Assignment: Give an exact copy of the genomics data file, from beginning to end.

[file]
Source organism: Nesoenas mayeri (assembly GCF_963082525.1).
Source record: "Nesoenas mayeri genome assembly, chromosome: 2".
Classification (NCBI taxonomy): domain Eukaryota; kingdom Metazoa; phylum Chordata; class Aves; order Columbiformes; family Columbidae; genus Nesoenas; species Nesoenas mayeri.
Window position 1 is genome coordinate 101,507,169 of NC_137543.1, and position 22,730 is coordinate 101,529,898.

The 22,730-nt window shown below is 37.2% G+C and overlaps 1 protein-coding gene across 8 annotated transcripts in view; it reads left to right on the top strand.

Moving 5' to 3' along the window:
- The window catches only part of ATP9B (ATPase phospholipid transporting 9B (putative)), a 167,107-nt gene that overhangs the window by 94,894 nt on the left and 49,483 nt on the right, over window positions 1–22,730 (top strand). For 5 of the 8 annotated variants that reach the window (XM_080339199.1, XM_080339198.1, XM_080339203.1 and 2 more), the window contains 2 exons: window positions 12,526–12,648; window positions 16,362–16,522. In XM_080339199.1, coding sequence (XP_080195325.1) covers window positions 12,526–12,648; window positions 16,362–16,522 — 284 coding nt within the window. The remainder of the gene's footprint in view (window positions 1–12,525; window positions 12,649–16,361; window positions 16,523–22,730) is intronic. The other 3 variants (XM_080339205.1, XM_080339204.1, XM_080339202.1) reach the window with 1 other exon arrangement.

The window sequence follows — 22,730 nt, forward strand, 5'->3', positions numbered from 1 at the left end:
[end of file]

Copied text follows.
Source organism: Nesoenas mayeri (assembly GCF_963082525.1).
Source record: "Nesoenas mayeri genome assembly, chromosome: 2".
Classification (NCBI taxonomy): domain Eukaryota; kingdom Metazoa; phylum Chordata; class Aves; order Columbiformes; family Columbidae; genus Nesoenas; species Nesoenas mayeri.
Window position 1 is genome coordinate 101,507,169 of NC_137543.1, and position 22,730 is coordinate 101,529,898.

The 22,730-nt window shown below is 37.2% G+C and overlaps 1 protein-coding gene across 8 annotated transcripts in view; it reads left to right on the top strand.

Moving 5' to 3' along the window:
- The window catches only part of ATP9B (ATPase phospholipid transporting 9B (putative)), a 167,107-nt gene that overhangs the window by 94,894 nt on the left and 49,483 nt on the right, over window positions 1–22,730 (top strand). For 5 of the 8 annotated variants that reach the window (XM_080339199.1, XM_080339198.1, XM_080339203.1 and 2 more), the window contains 2 exons: window positions 12,526–12,648; window positions 16,362–16,522. In XM_080339199.1, coding sequence (XP_080195325.1) covers window positions 12,526–12,648; window positions 16,362–16,522 — 284 coding nt within the window. The remainder of the gene's footprint in view (window positions 1–12,525; window positions 12,649–16,361; window positions 16,523–22,730) is intronic. The other 3 variants (XM_080339205.1, XM_080339204.1, XM_080339202.1) reach the window with 1 other exon arrangement.

The window sequence follows — 22,730 nt, forward strand, 5'->3', positions numbered from 1 at the left end: